Seeking security for costs? Be quick, and ask the right questions

The Court of Appeal in Australian Dream Homes Pty Ltd v Stojanovski recently considered an application for security for costs.[1] The Court’s decision provides some guidance for parties seeking to make such applications, highlighting in particular:

  • the value in enquiring about the financial health of the party against whom the application is sought; and
  • the relevance of delay as a factor in determining such applications, notwithstanding recent changes to Victoria’s civil appeals regime.

History of the dispute

The dispute between the parties concerned a claim for debt under a standard form domestic building contract. The contract entitled the owners of land on which a dwelling was being constructed to terminate in certain circumstances, including where there had been a ‘substantial breach’ of the contract. 

Part-way through construction, the builder issued the owners with a progress bill for work performed. The owners disputed the bill, alleging that the builder had committed a substantial breach of the contract due to defective works. The builder disputed the defects, and insisted that it remained ready, willing and able to perform under the contract.

The builder took the dispute to VCAT, claiming the debt or alternatively damages for the fair value of the building work. The Tribunal held that the builder was not entitled to the debt amount, but a lesser amount on the basis of a quantum . The owners appealed to the Supreme Court on a question of law, with the judge in the Trial Division allowing the appeal and remitting the matter to VCAT. The builder then applied for leave to appeal the Supreme Court’s decision.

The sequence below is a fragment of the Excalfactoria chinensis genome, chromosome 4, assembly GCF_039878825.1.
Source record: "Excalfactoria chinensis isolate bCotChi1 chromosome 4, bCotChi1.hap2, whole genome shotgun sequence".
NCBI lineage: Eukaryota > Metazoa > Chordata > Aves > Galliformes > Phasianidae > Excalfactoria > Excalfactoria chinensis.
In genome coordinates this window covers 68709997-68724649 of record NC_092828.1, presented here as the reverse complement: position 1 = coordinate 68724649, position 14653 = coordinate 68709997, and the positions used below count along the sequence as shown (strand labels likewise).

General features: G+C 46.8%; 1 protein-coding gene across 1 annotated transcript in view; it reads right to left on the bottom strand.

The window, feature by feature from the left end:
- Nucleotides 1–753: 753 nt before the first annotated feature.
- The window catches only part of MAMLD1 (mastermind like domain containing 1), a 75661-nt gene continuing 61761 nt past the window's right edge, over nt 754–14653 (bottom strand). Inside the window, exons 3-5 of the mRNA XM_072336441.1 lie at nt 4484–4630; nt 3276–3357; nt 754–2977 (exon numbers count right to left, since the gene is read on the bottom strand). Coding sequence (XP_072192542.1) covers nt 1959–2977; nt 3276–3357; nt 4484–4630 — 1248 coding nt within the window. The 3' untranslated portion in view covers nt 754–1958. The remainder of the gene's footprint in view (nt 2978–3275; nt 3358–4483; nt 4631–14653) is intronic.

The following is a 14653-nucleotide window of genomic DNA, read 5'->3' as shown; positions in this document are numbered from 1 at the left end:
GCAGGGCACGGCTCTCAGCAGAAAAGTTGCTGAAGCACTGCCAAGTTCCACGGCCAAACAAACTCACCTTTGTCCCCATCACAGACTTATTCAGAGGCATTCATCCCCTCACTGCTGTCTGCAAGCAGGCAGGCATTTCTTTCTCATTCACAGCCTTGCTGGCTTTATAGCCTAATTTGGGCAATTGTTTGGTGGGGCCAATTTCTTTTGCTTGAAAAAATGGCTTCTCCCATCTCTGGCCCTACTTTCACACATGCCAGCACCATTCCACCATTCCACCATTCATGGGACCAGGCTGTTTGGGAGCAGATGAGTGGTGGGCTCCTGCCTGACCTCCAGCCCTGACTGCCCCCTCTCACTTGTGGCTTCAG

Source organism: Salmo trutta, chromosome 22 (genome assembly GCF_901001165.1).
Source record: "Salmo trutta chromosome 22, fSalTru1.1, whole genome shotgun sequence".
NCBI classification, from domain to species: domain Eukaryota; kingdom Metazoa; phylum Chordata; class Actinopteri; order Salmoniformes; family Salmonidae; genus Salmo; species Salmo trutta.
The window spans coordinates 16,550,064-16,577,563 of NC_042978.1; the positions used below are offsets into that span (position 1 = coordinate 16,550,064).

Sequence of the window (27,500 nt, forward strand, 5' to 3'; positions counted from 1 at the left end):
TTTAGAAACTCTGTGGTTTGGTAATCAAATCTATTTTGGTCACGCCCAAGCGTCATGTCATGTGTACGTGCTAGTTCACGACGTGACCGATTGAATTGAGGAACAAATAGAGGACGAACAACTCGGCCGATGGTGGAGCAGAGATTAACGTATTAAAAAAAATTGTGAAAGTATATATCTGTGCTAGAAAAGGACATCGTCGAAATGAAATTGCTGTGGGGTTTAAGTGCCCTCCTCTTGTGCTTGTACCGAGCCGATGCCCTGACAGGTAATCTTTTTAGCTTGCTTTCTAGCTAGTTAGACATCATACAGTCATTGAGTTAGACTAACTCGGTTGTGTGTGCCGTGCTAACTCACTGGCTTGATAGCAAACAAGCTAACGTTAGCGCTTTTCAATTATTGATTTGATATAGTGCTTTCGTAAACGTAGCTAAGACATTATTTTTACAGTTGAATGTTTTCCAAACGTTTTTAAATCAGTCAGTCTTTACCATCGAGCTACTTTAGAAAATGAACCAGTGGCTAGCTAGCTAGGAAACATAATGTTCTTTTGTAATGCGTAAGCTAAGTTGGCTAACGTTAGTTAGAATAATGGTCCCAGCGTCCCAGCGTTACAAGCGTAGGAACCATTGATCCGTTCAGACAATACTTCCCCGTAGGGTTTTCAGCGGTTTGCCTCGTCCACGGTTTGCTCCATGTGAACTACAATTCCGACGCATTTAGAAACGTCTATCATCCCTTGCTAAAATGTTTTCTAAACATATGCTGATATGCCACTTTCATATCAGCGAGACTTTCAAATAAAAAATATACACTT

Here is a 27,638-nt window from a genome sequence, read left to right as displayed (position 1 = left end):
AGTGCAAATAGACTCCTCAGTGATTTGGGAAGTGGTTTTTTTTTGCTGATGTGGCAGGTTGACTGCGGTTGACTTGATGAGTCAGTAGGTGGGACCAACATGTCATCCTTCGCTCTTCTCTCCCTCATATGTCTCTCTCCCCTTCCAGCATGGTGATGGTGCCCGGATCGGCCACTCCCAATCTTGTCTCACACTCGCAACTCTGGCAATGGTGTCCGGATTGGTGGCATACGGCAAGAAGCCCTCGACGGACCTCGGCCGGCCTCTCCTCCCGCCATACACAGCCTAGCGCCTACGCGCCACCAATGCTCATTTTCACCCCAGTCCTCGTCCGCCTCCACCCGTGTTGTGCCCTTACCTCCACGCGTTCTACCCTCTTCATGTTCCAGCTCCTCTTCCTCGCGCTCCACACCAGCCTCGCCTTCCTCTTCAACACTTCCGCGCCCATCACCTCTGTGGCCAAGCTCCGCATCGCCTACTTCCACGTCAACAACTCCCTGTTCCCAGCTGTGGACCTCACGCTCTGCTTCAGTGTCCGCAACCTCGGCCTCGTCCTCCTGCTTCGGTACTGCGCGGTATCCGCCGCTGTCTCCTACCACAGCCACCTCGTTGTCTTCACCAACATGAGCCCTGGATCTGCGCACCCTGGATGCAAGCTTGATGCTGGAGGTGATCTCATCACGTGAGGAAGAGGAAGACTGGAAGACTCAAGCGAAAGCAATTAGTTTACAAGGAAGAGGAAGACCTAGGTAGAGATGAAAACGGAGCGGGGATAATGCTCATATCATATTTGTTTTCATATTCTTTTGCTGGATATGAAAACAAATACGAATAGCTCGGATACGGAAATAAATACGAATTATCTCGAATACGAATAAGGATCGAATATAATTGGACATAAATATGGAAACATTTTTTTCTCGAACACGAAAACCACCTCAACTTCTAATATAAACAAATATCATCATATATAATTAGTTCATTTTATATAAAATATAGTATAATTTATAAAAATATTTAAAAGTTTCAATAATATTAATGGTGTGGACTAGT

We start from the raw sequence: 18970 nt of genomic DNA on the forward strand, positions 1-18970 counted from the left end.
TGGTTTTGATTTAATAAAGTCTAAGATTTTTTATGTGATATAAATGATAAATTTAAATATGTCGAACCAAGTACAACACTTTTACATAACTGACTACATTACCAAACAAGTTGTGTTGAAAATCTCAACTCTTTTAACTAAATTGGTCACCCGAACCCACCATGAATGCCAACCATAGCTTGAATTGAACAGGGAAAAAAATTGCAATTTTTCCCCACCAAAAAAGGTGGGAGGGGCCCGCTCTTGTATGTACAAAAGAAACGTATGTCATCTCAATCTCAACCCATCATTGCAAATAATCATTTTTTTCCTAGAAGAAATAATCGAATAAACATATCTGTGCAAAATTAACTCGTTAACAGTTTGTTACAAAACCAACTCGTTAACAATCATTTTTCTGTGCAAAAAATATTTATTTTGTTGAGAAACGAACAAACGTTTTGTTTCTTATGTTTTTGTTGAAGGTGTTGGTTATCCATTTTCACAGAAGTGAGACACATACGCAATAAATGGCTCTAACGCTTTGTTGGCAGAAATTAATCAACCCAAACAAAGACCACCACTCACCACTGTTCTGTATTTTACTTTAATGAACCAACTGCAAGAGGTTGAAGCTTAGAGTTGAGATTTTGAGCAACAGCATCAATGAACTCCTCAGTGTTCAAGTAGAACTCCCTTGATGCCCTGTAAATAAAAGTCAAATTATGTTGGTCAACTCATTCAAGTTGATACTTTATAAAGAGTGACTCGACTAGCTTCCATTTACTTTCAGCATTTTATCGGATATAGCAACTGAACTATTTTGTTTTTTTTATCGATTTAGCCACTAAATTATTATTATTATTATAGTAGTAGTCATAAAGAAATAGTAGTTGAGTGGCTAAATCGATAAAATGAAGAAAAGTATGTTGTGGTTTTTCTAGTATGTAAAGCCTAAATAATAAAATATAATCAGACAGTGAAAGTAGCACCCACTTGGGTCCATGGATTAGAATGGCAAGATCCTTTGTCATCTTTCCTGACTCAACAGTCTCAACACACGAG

Security for costs application

In December 2015, the owners obtained a title search demonstrating that the builder did not own any property in Victoria. The owners also obtained a company search showing that the builder company had only nominal share capital. The owners’ solicitors wrote to the opposing solicitors requesting security for costs. The letter cited the results of the investigations into the financial health of the builder, and sought confirmation that security for costs would be given. The builder’s solicitors refused the request on behalf of their client.

In January 2016, the owners filed an application for security for costs pursuant to rule 64.38(2) of the Supreme Court (General Civil Procedure) Rules 2015, having applied for leave to appeal in September the previous year.

The Court’s determination

In a joint decision, Santamaria and McLeish JJA dismissed the owners’ application for security for costs. Their Honours articulated the task before the Court as being one of:

‘[I]dentifying a risk, which is unacceptable in all the circumstances, that the respondent to the appeal may be put to the expense of defending the judgment or decision in its favour without the benefit of expecting that, in the usual course, if it is successful in doing so, the unsuccessful appellant will be required to pay the respondent’s costs of the appeal’.[2]


Their Honours held that, in the present case, the evidence about the builder’s impecuniosity was ‘equivocal’.[3] The Court found it relevant that there was no evidence of ‘external intervention, actual or threatened, or any difficulty in the conduct of the builder’s business’.[4]